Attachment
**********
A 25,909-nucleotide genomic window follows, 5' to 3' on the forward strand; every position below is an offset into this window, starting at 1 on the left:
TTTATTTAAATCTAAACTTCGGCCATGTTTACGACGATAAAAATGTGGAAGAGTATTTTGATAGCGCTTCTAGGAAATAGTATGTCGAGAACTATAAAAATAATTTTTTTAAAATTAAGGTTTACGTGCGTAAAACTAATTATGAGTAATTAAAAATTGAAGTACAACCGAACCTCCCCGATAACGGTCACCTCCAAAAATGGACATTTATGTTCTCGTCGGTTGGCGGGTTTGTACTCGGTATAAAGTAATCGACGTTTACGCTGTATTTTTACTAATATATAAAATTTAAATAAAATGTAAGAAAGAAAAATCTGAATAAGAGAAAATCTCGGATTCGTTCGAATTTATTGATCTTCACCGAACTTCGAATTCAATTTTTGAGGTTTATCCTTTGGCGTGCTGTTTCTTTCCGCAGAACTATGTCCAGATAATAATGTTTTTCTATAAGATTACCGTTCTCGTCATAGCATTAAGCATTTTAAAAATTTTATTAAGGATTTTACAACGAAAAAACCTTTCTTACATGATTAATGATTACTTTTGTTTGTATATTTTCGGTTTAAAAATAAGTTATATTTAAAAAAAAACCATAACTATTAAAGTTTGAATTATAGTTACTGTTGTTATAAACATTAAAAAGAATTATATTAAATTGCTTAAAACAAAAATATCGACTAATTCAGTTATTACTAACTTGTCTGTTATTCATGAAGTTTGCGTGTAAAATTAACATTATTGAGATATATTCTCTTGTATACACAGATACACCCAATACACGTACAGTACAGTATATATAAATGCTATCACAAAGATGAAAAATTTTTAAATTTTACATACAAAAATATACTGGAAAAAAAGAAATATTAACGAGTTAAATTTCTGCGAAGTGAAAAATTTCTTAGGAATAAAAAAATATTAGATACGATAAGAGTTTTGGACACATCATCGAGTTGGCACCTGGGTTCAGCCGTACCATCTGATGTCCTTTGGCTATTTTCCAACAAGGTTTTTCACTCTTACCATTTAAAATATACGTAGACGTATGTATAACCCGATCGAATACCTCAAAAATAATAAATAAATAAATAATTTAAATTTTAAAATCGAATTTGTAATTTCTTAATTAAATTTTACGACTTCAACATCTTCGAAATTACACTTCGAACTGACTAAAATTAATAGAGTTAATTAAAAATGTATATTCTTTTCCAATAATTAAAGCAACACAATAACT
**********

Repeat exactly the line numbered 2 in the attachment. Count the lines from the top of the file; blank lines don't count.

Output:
TTTATTTAAATCTAAACTTCGGCCATGTTTACGACGATAAAAATGTGGAAGAGTATTTTGATAGCGCTTCTAGGAAATAGTATGTCGAGAACTATAAAAATAATTTTTTTAAAATTAAGGTTTACGTGCGTAAAACTAATTATGAGTAATTAAAAATTGAAGTACAACCGAACCTCCCCGATAACGGTCACCTCCAAAAATGGACATTTATGTTCTCGTCGGTTGGCGGGTTTGTACTCGGTATAAAGTAATCGACGTTTACGCTGTATTTTTACTAATATATAAAATTTAAATAAAATGTAAGAAAGAAAAATCTGAATAAGAGAAAATCTCGGATTCGTTCGAATTTATTGATCTTCACCGAACTTCGAATTCAATTTTTGAGGTTTATCCTTTGGCGTGCTGTTTCTTTCCGCAGAACTATGTCCAGATAATAATGTTTTTCTATAAGATTACCGTTCTCGTCATAGCATTAAGCATTTTAAAAATTTTATTAAGGATTTTACAACGAAAAAACCTTTCTTACATGATTAATGATTACTTTTGTTTGTATATTTTCGGTTTAAAAATAAGTTATATTTAAAAAAAAACCATAACTATTAAAGTTTGAATTATAGTTACTGTTGTTATAAACATTAAAAAGAATTATATTAAATTGCTTAAAACAAAAATATCGACTAATTCAGTTATTACTAACTTGTCTGTTATTCATGAAGTTTGCGTGTAAAATTAACATTATTGAGATATATTCTCTTGTATACACAGATACACCCAATACACGTACAGTACAGTATATATAAATGCTATCACAAAGATGAAAAATTTTTAAATTTTACATACAAAAATATACTGGAAAAAAAGAAATATTAACGAGTTAAATTTCTGCGAAGTGAAAAATTTCTTAGGAATAAAAAAATATTAGATACGATAAGAGTTTTGGACACATCATCGAGTTGGCACCTGGGTTCAGCCGTACCATCTGATGTCCTTTGGCTATTTTCCAACAAGGTTTTTCACTCTTACCATTTAAAATATACGTAGACGTATGTATAACCCGATCGAATACCTCAAAAATAATAAATAAATAAATAATTTAAATTTTAAAATCGAATTTGTAATTTCTTAATTAAATTTTACGACTTCAACATCTTCGAAATTACACTTCGAACTGACTAAAATTAATAGAGTTAATTAAAAATGTATATTCTTTTCCAATAATTAAAGCAACACAATAACT